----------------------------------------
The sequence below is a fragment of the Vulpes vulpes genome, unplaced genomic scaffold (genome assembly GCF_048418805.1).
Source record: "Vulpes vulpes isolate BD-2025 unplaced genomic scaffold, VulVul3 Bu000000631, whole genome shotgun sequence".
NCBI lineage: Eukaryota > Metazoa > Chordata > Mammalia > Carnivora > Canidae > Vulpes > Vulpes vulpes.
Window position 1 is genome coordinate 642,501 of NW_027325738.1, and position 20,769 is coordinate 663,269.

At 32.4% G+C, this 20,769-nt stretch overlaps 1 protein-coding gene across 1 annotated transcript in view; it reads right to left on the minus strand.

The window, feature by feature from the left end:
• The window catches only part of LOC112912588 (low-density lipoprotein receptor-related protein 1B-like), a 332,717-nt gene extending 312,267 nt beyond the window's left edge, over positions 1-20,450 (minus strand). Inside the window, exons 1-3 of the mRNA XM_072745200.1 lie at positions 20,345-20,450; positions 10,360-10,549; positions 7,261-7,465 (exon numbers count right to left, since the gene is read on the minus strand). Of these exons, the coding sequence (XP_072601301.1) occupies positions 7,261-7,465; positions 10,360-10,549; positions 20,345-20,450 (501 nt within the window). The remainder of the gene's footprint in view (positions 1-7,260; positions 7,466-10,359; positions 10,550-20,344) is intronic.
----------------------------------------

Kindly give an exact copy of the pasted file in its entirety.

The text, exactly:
The sequence below is a fragment of the Vulpes vulpes genome, unplaced genomic scaffold (genome assembly GCF_048418805.1).
Source record: "Vulpes vulpes isolate BD-2025 unplaced genomic scaffold, VulVul3 Bu000000631, whole genome shotgun sequence".
NCBI lineage: Eukaryota > Metazoa > Chordata > Mammalia > Carnivora > Canidae > Vulpes > Vulpes vulpes.
Window position 1 is genome coordinate 642,501 of NW_027325738.1, and position 20,769 is coordinate 663,269.

At 32.4% G+C, this 20,769-nt stretch overlaps 1 protein-coding gene across 1 annotated transcript in view; it reads right to left on the minus strand.

The window, feature by feature from the left end:
• The window catches only part of LOC112912588 (low-density lipoprotein receptor-related protein 1B-like), a 332,717-nt gene extending 312,267 nt beyond the window's left edge, over positions 1-20,450 (minus strand). Inside the window, exons 1-3 of the mRNA XM_072745200.1 lie at positions 20,345-20,450; positions 10,360-10,549; positions 7,261-7,465 (exon numbers count right to left, since the gene is read on the minus strand). Of these exons, the coding sequence (XP_072601301.1) occupies positions 7,261-7,465; positions 10,360-10,549; positions 20,345-20,450 (501 nt within the window). The remainder of the gene's footprint in view (positions 1-7,260; positions 7,466-10,359; positions 10,550-20,344) is intronic.